It’s also impossible to track employee behavior. Or respond to ad-hoc events. For example, an off-the-cuff “you handled that tricky call well” comment to an employee sitting at the next desk, is harder to replicate with the employee sitting at their desk at home. Not only is there a lack of immediacy and opportunity, but the manager won’t have overheard the “tricky conversation” in the first place.
Then there’s confidence. The change to remote working has thrown a curve ball to many, including managers and team leaders. And, even for those well-trained in giving feedback, having to suddenly shift approach and deliver it remotely can be daunting. Add to this the fear of employees reacting badly due to negativity bias, and it’s easy to see what feedback is either forgotten, dodged, or considered “best avoided.”
So, what’s the answer? The good news is there’s not one answer to the challenge, but seven. Let’s take a look.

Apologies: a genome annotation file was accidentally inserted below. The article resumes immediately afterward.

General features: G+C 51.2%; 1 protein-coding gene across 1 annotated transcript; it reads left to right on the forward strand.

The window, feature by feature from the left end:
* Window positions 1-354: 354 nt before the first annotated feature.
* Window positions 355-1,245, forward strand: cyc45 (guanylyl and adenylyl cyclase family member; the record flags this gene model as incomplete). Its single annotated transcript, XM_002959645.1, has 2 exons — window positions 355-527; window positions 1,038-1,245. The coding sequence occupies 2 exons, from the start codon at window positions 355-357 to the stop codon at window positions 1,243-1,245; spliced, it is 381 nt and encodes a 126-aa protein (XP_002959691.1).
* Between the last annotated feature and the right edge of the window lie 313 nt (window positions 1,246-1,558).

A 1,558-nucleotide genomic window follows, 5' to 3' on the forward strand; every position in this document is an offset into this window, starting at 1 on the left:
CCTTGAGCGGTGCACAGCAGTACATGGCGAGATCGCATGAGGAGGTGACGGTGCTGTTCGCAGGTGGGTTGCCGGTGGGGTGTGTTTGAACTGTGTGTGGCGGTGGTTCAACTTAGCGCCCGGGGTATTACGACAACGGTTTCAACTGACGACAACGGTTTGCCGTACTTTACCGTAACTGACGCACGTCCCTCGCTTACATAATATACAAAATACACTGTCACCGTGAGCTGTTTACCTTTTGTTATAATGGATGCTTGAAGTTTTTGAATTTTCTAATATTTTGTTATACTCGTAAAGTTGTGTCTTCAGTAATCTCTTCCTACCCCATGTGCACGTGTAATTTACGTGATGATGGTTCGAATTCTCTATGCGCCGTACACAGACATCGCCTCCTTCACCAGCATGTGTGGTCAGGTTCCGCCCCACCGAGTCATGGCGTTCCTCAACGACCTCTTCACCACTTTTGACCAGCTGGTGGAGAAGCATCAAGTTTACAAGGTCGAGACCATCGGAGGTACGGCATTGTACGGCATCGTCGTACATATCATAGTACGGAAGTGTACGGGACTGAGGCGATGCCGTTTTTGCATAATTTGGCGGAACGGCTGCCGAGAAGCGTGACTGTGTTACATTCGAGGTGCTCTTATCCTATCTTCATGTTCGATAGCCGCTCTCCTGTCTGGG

How to give effective feedback in remote settings
Few leaders have been trained to manage remote teams, let alone manage a remote feedback process. And the learning curve can be steep. But having a list of good feedback practices for remote employees can make all the difference. The list that follows is a good starting point.
1. Establish trust
For feedback to be effective, it has to feel credible. Which means it needs to come from a source your employee trusts. In many ways, good feedback delivered over time builds trust. But with remote employees, this process takes too long if left to grow organically. So it needs to be worked on from the start.
But how? Well, the first step is to establish a relationship beyond the formal employee and manager dynamic. Team-building exercises or virtual group “happy hours” can be used to grow trust across a wider group. They also give managers and employees a chance to get to know each other better. People react to feedback in different ways. Using information from these sessions, managers can adapt their approach to suit each individual.
Working “together” virtually also makes a difference. A good approach is to set up time at least weekly to jointly go through tasks, work on a project, or simply work in tandem. Microsoft Teams’ ‘Together mode’ functionality is ideal for this. A digital working space helps individuals based in different locations feel like they’re sitting with their peers rather than on their own at home.